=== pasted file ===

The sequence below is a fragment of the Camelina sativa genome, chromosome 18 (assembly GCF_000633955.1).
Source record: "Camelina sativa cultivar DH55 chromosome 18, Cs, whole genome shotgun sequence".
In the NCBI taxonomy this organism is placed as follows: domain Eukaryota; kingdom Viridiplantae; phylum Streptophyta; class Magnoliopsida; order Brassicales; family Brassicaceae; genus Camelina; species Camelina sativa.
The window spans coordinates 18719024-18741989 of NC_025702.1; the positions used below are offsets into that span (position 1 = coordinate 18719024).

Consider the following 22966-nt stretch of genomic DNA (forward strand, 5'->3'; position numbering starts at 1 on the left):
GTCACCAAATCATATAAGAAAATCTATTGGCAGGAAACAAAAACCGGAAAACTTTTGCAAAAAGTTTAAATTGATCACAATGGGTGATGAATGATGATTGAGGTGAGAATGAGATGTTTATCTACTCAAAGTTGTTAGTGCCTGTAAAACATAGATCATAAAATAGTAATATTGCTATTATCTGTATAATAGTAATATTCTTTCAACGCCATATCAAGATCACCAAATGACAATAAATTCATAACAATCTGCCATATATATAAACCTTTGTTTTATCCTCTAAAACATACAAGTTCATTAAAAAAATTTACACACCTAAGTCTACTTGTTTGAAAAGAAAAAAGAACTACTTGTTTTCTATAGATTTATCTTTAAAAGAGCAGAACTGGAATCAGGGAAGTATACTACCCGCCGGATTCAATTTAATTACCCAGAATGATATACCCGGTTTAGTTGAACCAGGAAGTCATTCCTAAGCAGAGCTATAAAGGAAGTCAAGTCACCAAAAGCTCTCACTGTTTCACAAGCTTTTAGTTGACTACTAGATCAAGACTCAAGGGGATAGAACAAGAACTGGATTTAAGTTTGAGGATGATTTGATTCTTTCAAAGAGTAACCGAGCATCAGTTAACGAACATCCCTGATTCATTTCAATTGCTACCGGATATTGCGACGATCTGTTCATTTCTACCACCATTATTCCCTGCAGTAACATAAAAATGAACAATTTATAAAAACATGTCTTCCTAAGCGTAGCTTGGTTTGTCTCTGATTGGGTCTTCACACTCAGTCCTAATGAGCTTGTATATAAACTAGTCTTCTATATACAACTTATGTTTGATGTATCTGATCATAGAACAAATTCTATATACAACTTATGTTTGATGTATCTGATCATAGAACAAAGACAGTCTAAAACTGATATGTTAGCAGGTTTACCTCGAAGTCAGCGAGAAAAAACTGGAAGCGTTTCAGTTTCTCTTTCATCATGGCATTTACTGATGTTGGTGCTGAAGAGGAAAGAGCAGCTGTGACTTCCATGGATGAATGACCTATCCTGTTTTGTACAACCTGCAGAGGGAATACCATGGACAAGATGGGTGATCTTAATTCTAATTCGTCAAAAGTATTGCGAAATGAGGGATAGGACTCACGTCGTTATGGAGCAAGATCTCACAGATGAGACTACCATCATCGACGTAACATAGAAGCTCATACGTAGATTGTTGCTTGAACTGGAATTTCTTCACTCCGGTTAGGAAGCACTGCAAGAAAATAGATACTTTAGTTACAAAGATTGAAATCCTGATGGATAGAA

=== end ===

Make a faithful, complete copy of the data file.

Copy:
The sequence below is a fragment of the Camelina sativa genome, chromosome 18 (assembly GCF_000633955.1).
Source record: "Camelina sativa cultivar DH55 chromosome 18, Cs, whole genome shotgun sequence".
In the NCBI taxonomy this organism is placed as follows: domain Eukaryota; kingdom Viridiplantae; phylum Streptophyta; class Magnoliopsida; order Brassicales; family Brassicaceae; genus Camelina; species Camelina sativa.
The window spans coordinates 18719024-18741989 of NC_025702.1; the positions used below are offsets into that span (position 1 = coordinate 18719024).

Consider the following 22966-nt stretch of genomic DNA (forward strand, 5'->3'; position numbering starts at 1 on the left):
GTCACCAAATCATATAAGAAAATCTATTGGCAGGAAACAAAAACCGGAAAACTTTTGCAAAAAGTTTAAATTGATCACAATGGGTGATGAATGATGATTGAGGTGAGAATGAGATGTTTATCTACTCAAAGTTGTTAGTGCCTGTAAAACATAGATCATAAAATAGTAATATTGCTATTATCTGTATAATAGTAATATTCTTTCAACGCCATATCAAGATCACCAAATGACAATAAATTCATAACAATCTGCCATATATATAAACCTTTGTTTTATCCTCTAAAACATACAAGTTCATTAAAAAAATTTACACACCTAAGTCTACTTGTTTGAAAAGAAAAAAGAACTACTTGTTTTCTATAGATTTATCTTTAAAAGAGCAGAACTGGAATCAGGGAAGTATACTACCCGCCGGATTCAATTTAATTACCCAGAATGATATACCCGGTTTAGTTGAACCAGGAAGTCATTCCTAAGCAGAGCTATAAAGGAAGTCAAGTCACCAAAAGCTCTCACTGTTTCACAAGCTTTTAGTTGACTACTAGATCAAGACTCAAGGGGATAGAACAAGAACTGGATTTAAGTTTGAGGATGATTTGATTCTTTCAAAGAGTAACCGAGCATCAGTTAACGAACATCCCTGATTCATTTCAATTGCTACCGGATATTGCGACGATCTGTTCATTTCTACCACCATTATTCCCTGCAGTAACATAAAAATGAACAATTTATAAAAACATGTCTTCCTAAGCGTAGCTTGGTTTGTCTCTGATTGGGTCTTCACACTCAGTCCTAATGAGCTTGTATATAAACTAGTCTTCTATATACAACTTATGTTTGATGTATCTGATCATAGAACAAATTCTATATACAACTTATGTTTGATGTATCTGATCATAGAACAAAGACAGTCTAAAACTGATATGTTAGCAGGTTTACCTCGAAGTCAGCGAGAAAAAACTGGAAGCGTTTCAGTTTCTCTTTCATCATGGCATTTACTGATGTTGGTGCTGAAGAGGAAAGAGCAGCTGTGACTTCCATGGATGAATGACCTATCCTGTTTTGTACAACCTGCAGAGGGAATACCATGGACAAGATGGGTGATCTTAATTCTAATTCGTCAAAAGTATTGCGAAATGAGGGATAGGACTCACGTCGTTATGGAGCAAGATCTCACAGATGAGACTACCATCATCGACGTAACATAGAAGCTCATACGTAGATTGTTGCTTGAACTGGAATTTCTTCACTCCGGTTAGGAAGCACTGCAAGAAAATAGATACTTTAGTTACAAAGATTGAAATCCTGATGGATAGAA